On October 10, Rahul Gandhi gave a political speech in Punjab. He made several political points. The Indian Express, in one story covering the speech, listed 10 of these points. The last of these quoted Gandhi (perhaps a translation) as saying, “Punjab gives food to India … the country cannot stand without it.” He related Punjab’s role in feeding the public distribution system (PDS) to the feasibility of the Right to Food effort of the ruling coalition.
This is the paradox of Punjab. The Green Revolution helped Punjab become more prosperous, by supplying grain to the rest of India. This role was consonant with the goals of national policy. This role is being pushed further by national policies such as the Right to Food Act. Punjab’s economy is locked in to this role. But Punjab’s agricultural economy, based on supplying food grain for the PDS, is heading for disaster. Punjab’s economic welfare is not aligned with how the national goal of the right to food is being implemented.
As it happens, I was also speaking in Punjab on the same day as Rahul Gandhi. It was only an academic lecture at Punjabi University, Patiala. But I emphasised that Punjab is heading for disaster. The political and economic equilibrium is leading to an unsustainable depletion of groundwater, and the groundwater table will collapse in a decade, or soon after. Politicians and middlemen are contributing to the distorted use of water and the lock-in of Punjab farmers into a situation that will sacrifice their livelihoods and wellbeing. Praising them for their current role is cynical and counter-productive. A solution is needed to stave off collapse.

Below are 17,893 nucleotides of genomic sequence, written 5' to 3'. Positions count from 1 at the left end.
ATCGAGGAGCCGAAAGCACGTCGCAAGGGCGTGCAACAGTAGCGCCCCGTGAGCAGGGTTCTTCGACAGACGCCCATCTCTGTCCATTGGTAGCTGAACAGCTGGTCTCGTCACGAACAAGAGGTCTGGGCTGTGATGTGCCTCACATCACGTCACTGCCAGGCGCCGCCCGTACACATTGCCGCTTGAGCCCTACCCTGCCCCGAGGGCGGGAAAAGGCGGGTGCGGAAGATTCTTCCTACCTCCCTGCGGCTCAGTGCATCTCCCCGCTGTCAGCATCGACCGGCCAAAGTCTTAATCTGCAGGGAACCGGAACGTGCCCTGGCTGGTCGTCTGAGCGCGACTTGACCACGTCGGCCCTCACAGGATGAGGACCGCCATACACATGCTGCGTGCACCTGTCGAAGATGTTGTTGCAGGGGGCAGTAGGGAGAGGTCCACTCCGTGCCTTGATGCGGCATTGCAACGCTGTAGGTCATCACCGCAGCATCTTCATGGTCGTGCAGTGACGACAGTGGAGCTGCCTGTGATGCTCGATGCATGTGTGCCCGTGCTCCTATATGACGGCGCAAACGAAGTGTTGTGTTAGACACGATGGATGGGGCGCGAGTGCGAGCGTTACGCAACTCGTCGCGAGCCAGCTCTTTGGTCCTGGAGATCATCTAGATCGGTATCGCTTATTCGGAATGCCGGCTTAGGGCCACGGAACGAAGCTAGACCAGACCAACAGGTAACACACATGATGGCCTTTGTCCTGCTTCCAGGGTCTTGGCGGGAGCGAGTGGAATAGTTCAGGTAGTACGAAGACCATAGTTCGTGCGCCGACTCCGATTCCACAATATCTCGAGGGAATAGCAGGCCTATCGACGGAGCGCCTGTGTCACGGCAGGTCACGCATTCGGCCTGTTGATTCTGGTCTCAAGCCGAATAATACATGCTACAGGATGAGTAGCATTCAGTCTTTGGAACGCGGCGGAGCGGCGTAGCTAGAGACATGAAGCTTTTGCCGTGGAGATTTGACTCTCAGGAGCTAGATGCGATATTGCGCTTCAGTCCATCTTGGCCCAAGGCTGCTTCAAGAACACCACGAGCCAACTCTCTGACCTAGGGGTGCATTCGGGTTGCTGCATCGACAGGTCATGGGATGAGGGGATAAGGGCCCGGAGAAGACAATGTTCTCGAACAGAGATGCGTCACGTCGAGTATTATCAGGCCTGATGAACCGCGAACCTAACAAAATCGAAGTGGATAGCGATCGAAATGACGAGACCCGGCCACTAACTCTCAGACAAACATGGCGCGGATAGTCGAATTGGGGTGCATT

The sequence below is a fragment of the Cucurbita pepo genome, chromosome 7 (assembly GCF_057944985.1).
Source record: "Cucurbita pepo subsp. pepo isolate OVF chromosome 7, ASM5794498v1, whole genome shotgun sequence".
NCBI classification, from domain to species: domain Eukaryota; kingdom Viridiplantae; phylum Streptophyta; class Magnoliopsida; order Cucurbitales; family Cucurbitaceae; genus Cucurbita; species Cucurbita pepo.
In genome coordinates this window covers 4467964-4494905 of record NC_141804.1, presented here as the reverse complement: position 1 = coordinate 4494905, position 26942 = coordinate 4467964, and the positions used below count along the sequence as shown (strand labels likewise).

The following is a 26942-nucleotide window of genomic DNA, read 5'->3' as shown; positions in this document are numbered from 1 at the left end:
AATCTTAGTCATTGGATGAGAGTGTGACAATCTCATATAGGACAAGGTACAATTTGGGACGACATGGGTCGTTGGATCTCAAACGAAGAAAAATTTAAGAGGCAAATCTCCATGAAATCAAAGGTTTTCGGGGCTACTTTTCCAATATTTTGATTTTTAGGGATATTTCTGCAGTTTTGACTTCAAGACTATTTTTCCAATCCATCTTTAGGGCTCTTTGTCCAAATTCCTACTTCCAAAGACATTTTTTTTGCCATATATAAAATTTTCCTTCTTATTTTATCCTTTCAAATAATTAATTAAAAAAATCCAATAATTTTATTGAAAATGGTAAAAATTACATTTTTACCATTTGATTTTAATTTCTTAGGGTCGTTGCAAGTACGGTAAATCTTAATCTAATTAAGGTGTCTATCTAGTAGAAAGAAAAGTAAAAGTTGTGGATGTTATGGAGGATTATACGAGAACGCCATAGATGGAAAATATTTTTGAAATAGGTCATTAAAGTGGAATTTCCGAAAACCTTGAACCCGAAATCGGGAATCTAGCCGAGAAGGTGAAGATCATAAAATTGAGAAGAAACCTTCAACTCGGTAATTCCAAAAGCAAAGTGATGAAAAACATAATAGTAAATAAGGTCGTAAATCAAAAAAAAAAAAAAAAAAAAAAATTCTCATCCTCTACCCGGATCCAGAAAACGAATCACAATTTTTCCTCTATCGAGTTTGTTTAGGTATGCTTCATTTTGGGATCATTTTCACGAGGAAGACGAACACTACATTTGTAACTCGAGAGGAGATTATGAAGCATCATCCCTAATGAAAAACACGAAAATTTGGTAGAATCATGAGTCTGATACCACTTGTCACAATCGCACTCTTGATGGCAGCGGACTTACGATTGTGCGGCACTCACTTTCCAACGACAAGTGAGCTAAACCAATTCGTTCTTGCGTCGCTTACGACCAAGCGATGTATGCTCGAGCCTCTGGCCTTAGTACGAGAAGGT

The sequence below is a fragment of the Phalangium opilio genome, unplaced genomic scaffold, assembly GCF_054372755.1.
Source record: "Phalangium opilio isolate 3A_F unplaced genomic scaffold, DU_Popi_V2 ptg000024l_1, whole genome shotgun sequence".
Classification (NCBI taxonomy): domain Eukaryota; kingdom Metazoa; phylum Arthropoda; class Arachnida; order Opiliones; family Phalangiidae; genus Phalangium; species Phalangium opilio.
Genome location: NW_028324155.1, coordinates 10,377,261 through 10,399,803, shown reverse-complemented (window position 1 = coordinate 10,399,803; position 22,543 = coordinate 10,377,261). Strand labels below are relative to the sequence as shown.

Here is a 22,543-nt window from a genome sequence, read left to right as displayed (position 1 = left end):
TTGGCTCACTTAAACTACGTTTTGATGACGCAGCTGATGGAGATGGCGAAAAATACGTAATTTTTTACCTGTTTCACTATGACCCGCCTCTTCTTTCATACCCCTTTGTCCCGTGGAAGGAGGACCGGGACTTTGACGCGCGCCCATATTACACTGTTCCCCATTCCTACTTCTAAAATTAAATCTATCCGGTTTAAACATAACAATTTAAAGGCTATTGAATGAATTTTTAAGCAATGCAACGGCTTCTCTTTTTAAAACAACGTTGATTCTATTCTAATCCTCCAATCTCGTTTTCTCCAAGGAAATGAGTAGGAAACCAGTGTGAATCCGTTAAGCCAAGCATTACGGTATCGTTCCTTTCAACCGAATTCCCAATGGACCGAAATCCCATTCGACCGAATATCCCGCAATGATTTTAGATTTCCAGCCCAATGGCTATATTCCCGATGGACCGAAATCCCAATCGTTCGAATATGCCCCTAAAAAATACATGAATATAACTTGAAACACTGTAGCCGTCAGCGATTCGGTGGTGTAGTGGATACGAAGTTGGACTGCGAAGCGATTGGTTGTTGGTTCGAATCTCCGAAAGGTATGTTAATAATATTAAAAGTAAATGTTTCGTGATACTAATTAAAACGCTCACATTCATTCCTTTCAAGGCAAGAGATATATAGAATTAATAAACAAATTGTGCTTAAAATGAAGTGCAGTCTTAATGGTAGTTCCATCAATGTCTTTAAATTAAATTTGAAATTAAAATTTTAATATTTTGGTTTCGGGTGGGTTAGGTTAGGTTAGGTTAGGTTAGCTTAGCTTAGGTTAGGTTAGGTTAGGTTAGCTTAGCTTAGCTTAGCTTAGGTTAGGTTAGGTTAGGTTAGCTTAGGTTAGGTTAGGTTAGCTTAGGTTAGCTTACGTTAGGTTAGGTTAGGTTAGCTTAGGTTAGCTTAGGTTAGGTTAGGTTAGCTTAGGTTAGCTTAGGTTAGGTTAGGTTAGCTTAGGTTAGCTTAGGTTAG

In his speech, Gandhi criticised corruption and bemoaned the lack of jobs in Punjab, which contributes to societal problems such as drug addiction. In my talk, I also said that, for Punjab to avoid economic collapse, it needs a more honest and effective government. But this is a no-brainer. What else can one say about a concrete way forward? Here I offered only two suggestions, which must work together.
Given Punjab’s social and economic structures, its size and geographic position, it is not a great candidate for large-scale labour intensive manufacturing. Instead, it has some chance of succeeding as a place for flexible mass-customised production. An analogy might be to northern Italy, which thrived in this role for decades, but is now suffering from lack of cost competitiveness. Another might be